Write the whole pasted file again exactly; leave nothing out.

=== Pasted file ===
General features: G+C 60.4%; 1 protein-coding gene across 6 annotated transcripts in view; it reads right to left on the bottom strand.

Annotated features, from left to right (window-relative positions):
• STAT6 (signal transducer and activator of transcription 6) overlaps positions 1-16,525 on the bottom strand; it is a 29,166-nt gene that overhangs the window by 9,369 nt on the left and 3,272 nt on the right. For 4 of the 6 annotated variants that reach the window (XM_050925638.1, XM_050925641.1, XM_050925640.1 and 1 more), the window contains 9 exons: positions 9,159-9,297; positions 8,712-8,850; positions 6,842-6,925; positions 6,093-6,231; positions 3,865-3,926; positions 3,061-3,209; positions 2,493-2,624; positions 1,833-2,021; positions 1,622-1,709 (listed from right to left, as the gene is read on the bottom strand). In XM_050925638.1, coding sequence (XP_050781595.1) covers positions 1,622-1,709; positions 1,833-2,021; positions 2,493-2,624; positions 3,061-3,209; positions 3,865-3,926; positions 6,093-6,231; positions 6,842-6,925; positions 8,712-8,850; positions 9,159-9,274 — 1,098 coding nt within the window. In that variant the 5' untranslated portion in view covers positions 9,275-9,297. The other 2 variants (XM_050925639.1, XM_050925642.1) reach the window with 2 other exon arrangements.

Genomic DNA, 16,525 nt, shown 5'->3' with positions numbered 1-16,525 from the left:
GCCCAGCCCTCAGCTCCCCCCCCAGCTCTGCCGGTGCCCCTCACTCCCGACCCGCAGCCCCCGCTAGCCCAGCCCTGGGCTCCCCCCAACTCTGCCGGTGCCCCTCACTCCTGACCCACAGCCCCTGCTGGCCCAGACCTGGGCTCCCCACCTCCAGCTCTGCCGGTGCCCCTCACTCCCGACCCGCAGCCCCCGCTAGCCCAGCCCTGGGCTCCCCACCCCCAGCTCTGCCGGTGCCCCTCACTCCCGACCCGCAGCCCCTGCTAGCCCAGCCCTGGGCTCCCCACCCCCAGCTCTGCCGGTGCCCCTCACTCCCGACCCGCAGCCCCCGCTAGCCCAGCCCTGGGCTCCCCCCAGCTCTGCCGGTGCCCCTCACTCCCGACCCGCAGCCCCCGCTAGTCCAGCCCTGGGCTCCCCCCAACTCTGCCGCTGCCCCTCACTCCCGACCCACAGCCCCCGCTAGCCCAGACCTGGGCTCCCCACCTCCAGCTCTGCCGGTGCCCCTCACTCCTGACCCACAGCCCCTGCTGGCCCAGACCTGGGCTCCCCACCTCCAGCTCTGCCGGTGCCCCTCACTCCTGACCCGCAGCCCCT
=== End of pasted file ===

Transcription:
General features: G+C 60.4%; 1 protein-coding gene across 6 annotated transcripts in view; it reads right to left on the bottom strand.

Annotated features, from left to right (window-relative positions):
• STAT6 (signal transducer and activator of transcription 6) overlaps positions 1-16,525 on the bottom strand; it is a 29,166-nt gene that overhangs the window by 9,369 nt on the left and 3,272 nt on the right. For 4 of the 6 annotated variants that reach the window (XM_050925638.1, XM_050925641.1, XM_050925640.1 and 1 more), the window contains 9 exons: positions 9,159-9,297; positions 8,712-8,850; positions 6,842-6,925; positions 6,093-6,231; positions 3,865-3,926; positions 3,061-3,209; positions 2,493-2,624; positions 1,833-2,021; positions 1,622-1,709 (listed from right to left, as the gene is read on the bottom strand). In XM_050925638.1, coding sequence (XP_050781595.1) covers positions 1,622-1,709; positions 1,833-2,021; positions 2,493-2,624; positions 3,061-3,209; positions 3,865-3,926; positions 6,093-6,231; positions 6,842-6,925; positions 8,712-8,850; positions 9,159-9,274 — 1,098 coding nt within the window. In that variant the 5' untranslated portion in view covers positions 9,275-9,297. The other 2 variants (XM_050925639.1, XM_050925642.1) reach the window with 2 other exon arrangements.

Genomic DNA, 16,525 nt, shown 5'->3' with positions numbered 1-16,525 from the left:
GCCCAGCCCTCAGCTCCCCCCCCAGCTCTGCCGGTGCCCCTCACTCCCGACCCGCAGCCCCCGCTAGCCCAGCCCTGGGCTCCCCCCAACTCTGCCGGTGCCCCTCACTCCTGACCCACAGCCCCTGCTGGCCCAGACCTGGGCTCCCCACCTCCAGCTCTGCCGGTGCCCCTCACTCCCGACCCGCAGCCCCCGCTAGCCCAGCCCTGGGCTCCCCACCCCCAGCTCTGCCGGTGCCCCTCACTCCCGACCCGCAGCCCCTGCTAGCCCAGCCCTGGGCTCCCCACCCCCAGCTCTGCCGGTGCCCCTCACTCCCGACCCGCAGCCCCCGCTAGCCCAGCCCTGGGCTCCCCCCAGCTCTGCCGGTGCCCCTCACTCCCGACCCGCAGCCCCCGCTAGTCCAGCCCTGGGCTCCCCCCAACTCTGCCGCTGCCCCTCACTCCCGACCCACAGCCCCCGCTAGCCCAGACCTGGGCTCCCCACCTCCAGCTCTGCCGGTGCCCCTCACTCCTGACCCACAGCCCCTGCTGGCCCAGACCTGGGCTCCCCACCTCCAGCTCTGCCGGTGCCCCTCACTCCTGACCCGCAGCCCCT